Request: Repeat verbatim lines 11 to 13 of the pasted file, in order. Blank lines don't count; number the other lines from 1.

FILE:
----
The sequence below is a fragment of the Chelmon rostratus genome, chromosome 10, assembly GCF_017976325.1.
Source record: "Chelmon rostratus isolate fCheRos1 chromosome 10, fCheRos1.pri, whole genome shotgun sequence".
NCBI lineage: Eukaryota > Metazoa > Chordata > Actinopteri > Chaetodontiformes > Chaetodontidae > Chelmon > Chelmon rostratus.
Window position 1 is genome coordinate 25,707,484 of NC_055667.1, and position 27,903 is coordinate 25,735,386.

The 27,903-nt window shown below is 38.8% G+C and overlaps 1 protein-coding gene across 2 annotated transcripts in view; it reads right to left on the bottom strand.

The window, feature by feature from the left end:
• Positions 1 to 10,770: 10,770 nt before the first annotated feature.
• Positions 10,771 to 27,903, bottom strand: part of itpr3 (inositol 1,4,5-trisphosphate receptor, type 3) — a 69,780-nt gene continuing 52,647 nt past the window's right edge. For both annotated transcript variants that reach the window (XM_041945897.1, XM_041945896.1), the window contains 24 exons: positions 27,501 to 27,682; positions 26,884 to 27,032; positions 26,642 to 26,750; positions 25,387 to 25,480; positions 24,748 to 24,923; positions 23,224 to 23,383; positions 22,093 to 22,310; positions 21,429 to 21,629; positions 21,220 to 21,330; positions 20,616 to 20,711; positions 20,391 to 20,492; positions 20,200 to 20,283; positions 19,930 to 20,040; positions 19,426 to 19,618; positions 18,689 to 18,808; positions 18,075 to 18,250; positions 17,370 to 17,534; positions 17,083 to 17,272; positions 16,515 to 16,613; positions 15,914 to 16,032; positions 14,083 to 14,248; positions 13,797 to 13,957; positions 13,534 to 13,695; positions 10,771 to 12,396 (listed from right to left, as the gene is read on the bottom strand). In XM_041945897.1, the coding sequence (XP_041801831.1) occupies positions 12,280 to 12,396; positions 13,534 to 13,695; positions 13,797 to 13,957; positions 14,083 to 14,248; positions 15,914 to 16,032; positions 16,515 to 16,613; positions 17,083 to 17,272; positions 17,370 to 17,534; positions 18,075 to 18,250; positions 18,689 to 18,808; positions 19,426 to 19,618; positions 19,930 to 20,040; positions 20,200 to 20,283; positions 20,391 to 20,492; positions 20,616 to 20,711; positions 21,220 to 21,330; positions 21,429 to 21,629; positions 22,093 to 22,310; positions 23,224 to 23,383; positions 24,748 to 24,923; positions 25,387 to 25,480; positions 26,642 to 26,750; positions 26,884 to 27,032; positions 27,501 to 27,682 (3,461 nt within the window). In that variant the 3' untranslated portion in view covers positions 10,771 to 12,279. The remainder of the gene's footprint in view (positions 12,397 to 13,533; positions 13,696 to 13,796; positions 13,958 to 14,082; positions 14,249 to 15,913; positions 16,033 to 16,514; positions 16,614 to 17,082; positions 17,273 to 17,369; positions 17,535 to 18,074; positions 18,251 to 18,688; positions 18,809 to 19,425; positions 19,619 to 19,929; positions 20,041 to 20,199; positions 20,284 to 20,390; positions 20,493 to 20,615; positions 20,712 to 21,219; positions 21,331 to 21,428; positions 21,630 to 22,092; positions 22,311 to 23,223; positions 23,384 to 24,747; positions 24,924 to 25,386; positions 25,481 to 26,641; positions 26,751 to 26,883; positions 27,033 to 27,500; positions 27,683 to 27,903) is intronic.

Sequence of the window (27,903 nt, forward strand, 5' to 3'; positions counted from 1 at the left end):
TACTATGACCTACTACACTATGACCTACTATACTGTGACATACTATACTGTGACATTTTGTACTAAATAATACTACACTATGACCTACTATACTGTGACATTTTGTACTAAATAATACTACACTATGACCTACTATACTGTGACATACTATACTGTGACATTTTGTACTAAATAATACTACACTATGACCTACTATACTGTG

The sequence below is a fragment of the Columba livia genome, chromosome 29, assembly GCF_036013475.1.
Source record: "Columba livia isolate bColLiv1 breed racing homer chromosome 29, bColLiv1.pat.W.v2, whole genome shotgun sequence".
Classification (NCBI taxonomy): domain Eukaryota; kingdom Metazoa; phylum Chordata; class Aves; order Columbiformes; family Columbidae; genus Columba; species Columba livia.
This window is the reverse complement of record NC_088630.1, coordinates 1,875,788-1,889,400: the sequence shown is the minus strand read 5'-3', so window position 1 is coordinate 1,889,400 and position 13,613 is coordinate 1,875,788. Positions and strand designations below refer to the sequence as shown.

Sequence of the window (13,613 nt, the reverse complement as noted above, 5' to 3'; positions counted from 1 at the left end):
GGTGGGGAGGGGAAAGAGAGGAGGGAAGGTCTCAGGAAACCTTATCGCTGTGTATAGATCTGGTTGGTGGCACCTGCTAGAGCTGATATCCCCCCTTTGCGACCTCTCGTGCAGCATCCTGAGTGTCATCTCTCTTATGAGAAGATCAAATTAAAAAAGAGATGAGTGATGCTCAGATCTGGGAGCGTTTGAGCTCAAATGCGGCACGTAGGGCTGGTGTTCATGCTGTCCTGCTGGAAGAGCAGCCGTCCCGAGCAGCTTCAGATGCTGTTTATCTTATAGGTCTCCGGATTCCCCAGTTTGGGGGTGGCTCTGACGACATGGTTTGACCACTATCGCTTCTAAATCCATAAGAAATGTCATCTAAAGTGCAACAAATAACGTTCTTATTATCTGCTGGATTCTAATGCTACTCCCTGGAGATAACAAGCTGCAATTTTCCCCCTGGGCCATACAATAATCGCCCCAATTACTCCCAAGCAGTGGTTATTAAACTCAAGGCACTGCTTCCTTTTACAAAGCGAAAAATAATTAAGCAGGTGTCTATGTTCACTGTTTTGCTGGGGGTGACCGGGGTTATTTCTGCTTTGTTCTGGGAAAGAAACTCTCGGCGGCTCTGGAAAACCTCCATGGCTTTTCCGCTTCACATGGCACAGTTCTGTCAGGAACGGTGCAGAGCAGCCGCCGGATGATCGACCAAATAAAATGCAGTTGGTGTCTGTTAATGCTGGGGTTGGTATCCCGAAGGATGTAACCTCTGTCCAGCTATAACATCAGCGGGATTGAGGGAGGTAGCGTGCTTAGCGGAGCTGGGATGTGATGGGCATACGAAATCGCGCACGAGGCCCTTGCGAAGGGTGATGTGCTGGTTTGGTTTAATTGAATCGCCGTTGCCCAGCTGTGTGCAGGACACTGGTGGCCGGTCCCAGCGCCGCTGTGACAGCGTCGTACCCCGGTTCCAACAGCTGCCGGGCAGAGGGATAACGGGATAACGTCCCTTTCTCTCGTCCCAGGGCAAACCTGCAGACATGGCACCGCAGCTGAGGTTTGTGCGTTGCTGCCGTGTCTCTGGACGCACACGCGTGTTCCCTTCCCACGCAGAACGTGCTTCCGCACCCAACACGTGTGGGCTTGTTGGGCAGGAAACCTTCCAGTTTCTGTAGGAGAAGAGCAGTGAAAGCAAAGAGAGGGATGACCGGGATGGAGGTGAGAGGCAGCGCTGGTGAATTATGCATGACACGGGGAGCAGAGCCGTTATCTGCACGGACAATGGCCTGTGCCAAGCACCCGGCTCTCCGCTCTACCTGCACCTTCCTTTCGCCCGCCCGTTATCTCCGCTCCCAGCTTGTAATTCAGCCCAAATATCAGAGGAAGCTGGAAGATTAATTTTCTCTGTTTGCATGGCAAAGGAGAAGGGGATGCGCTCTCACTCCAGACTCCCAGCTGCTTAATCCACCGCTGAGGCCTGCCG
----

The sequence below is a fragment of the Columba livia genome, chromosome 29, assembly GCF_036013475.1.
Source record: "Columba livia isolate bColLiv1 breed racing homer chromosome 29, bColLiv1.pat.W.v2, whole genome shotgun sequence".
Classification (NCBI taxonomy): domain Eukaryota; kingdom Metazoa; phylum Chordata; class Aves; order Columbiformes; family Columbidae; genus Columba; species Columba livia.